Time management configuration constants in OS_CFG.H.
µC/OS-II Time Management Service
Enabled when set to 1 in OS_CFG.H
OSTimeDly()
OSTimeDlyHMSM()
OS_TIME_DLY_HMSM_EN
OSTimeDlyResume()
OS_TIME_DLY_RESUME_EN
OSTimeGet()
OS_TIME_GET_SET_EN
OSTimeSet()
OS_TIME_GET_SET_EN
145
146
Chapter 5: Time Management
5.00 Delaying a Task, OSTimeDly()
µC/OS-II provides a service that allows the calling task to delay itself for a user-specified number of
clock ticks. This function is called OSTimeDly(). Calling this function causes a context switch and
forces µC/OS-II to execute the next highest priority task that is ready to run. The task calling
OSTimeDly() is made ready to run as soon as the time specified expires or if another task cancels the
delay by calling OSTimeDlyResume(). Note that this task runs only when it’s the highest priority task.
Listing 5.1 shows the code for OSTimeDly(). Your application calls this function by supplying the
number of ticks to delay — a value between 1 and 65,535. A value of 0 specifies no delay.
Listing 5.1
OSTimeDly().
void OSTimeDly (INT16U ticks)
{
if (ticks > 0) {
(1)
OS_ENTER_CRITICAL();
if ((OSRdyTbl[OSTCBCur->OSTCBY] &= ~OSTCBCur->OSTCBBitX) == 0) {
(2)
OSRdyGrp &= ~OSTCBCur->OSTCBBitY;
}
OSTCBCur->OSTCBDly = ticks;
(3)
OS_EXIT_CRITICAL();
OSSched();
(4)
}
}
L5.1(1)
L5.1(2)
L5.1(3)
L5.1(4)
If you specify a value of 0, you are indicating that you don’t want to delay the task, so the
function returns immediately to the caller.
A nonzero value causes OSTimeDly() to remove the current task from the ready list.
Next, the number of ticks are stored in the OS_TCB of the current task, where OSTimeTick()
decrements it on every clock tick. You should note that the calling task is not placed in any
wait list. Simply having a non zero value in .OSTCBDly is sufficient for OSTimeTick() to
know that the task is delayed.
Finally, because the task is no longer ready, the scheduler is called so that the next highest
priority task that is ready to run is executed.
It is important to realize that the resolution of a delay is between zero and one tick. In other words, if
you try to delay for only one tick, you could end up with an intermediate delay between zero and one
tick. This is assuming, however, that your processor is not heavily loaded. Figure 5.1 illustrates what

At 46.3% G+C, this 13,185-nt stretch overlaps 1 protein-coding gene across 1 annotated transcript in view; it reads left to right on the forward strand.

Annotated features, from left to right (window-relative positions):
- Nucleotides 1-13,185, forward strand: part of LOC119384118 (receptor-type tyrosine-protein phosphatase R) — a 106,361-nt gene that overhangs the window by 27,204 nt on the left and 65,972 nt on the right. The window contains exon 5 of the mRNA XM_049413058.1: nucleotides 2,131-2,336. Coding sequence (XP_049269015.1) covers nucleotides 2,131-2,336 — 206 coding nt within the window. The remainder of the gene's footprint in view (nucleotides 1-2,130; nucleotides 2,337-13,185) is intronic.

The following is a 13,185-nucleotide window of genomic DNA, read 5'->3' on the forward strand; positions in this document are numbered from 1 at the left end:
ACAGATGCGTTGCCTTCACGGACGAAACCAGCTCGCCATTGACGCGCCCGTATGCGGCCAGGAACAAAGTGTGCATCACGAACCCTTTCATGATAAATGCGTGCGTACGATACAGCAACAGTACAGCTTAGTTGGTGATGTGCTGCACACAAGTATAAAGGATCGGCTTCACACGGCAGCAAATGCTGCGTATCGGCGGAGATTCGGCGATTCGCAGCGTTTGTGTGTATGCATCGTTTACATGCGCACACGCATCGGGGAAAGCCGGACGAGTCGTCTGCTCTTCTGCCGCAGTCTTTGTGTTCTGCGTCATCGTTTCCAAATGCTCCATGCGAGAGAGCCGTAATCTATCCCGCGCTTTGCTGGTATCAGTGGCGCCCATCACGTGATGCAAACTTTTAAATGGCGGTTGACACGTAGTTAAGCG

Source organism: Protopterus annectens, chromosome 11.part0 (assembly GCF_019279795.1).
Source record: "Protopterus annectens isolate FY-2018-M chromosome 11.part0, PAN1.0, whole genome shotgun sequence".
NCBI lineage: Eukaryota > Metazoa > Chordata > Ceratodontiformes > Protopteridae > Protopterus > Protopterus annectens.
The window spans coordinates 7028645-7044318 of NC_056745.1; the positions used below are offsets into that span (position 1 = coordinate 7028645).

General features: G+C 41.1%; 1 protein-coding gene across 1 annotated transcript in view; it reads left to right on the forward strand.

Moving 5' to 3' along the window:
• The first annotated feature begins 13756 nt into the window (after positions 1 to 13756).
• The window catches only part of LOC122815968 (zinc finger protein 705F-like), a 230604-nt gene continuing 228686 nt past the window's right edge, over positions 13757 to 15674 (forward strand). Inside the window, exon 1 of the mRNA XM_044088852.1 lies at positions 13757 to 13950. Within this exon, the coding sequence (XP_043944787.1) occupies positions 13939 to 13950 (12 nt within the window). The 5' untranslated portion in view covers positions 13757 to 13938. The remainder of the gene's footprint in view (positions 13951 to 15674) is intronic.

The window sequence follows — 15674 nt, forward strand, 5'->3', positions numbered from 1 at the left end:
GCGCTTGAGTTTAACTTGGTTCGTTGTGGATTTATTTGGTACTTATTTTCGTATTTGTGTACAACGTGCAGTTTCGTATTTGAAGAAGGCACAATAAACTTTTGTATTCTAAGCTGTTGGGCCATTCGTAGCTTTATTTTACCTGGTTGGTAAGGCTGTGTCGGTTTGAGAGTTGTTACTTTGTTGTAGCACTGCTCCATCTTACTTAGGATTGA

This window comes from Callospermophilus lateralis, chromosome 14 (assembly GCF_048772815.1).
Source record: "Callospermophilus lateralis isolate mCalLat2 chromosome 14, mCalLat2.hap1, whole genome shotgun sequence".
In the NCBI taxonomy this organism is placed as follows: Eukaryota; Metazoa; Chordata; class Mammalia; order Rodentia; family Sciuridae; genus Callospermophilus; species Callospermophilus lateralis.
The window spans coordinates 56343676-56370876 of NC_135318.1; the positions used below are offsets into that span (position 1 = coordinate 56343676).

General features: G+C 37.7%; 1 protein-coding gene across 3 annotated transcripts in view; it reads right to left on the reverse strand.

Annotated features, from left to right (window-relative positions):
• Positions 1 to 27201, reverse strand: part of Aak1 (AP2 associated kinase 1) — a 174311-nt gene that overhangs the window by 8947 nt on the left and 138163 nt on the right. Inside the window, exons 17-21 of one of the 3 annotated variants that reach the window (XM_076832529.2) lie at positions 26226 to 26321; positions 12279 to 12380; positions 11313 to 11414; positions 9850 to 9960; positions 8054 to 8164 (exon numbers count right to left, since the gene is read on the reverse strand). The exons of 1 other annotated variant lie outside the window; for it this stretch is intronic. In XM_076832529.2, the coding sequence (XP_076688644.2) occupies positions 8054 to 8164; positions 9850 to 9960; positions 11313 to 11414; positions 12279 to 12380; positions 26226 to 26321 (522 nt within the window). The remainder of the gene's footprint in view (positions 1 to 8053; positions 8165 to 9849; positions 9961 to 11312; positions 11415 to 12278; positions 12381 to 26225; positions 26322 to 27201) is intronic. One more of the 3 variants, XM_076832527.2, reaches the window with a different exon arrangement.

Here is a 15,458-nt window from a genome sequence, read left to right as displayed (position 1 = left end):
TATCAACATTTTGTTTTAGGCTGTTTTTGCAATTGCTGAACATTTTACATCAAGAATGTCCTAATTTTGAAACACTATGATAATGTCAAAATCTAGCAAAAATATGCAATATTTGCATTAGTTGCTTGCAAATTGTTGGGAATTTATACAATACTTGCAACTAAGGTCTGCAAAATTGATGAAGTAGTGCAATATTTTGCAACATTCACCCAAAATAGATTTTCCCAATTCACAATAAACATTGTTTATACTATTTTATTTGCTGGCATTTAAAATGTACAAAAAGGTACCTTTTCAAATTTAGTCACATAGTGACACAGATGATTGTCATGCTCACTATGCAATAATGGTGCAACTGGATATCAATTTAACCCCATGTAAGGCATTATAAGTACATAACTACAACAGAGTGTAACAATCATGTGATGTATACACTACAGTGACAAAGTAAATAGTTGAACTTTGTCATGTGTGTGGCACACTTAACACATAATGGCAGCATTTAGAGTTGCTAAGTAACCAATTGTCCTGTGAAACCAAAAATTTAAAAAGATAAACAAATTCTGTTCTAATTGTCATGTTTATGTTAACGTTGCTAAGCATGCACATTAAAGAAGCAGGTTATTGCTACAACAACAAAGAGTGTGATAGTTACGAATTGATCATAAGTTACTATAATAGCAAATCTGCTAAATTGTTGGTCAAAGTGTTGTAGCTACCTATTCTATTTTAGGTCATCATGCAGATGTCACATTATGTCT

happens.
Delaying a Task, OSTimeDly()
Figure 5.1
147
Delay resolution.
10 mS
Tick interrupt
(1)
(2)
(5)
OSTickISR()
(3)
5
All HPT
(6)
Low Priority Task
(4)
Task calls OSTimeDly(1) here!
5 mS
F5.1(1)
F5.1(2)
F5.1(3)
F5.1(4)
F5.1(5)
F5.1(6)
A tick interrupt occurs every 10ms.
Assuming that you are not servicing any other interrupts and that you have interrupts
enabled, the tick ISR is invoked.
You might have a few high priority tasks (HPT) waiting for time to expire, so they execute
next.
The low priority task (LPT) shown in Figure 5.1 then executes and, upon completion, calls
OSTimeDly(1) at the moment shown. µC/OS-II puts the task to sleep until the next tick.
When the next tick arrives, the tick ISR executes, but this time no HPTs exist to execute, and
µC/OS-II executes the task that delayed itself for one tick. As you can see, the task actually
delayed for less than one tick! On heavily loaded systems, the task can call OSTimeDly(1) a
few tens of microseconds before the tick occurs, and thus the delay results in almost no delay
because the task is immediately rescheduled. If your application must delay for at least one
tick, you must call OSTimeDly(2) and thus specify a delay of two ticks.
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Chapter 5: Time Management
5.01 Delaying a Task, OSTimeDlyHMSM()
OSTimeDly() is a very useful function, but your application needs to know time in terms of ticks. You
can use the global #define constant OS_TICKS_PER_SEC (see OS_CFG.H) to convert time to ticks by
declaring some #defines as follows:
#define
OS_TIME_100mS
(INT16U)((INT32U)OS_TICKS_PER_SEC * 100L / 1000L)
#define
OS_TIME_500mS
(INT16U)((INT32U)OS_TICKS_PER_SEC * 500L / 1000L)
#define
OS_TIME_2S
(INT16U)(OS_TICKS_PER_SEC * 2)
However, this process is somewhat awkward. I added the function OSTimeDlyHMSM() so that you can
specify time in hours (H), minutes (M), seconds (S), and milliseconds (ms), which is more natural. Like
calling OSTimeDly(), calling this function causes a context switch and forces µC/OS-II to execute the
next highest priority task that is ready to run. The task calling OSTimeDlyHMSM() is made ready to run
as soon as the time specified expires or if another task cancels the delay by calling
OSTimeDlyResume() [see Section 5.02, “Resuming a Delayed Task,OSTimeDlyResume()”]. Again,
this task runs only when it again becomes the highest priority task. Listing 5.2 shows the code for
OSTimeDlyHMSM(). As you can see, your application calls this function by supplying the delay in hours,
minutes, seconds, and milliseconds. In practice, you should avoid delaying a task for long periods of
time because it’s always a good idea to get some feedback activity from a task (for example increment a
counter or blink an LED,). However, if you do need long delays, µC/OS-II can delay a task for 256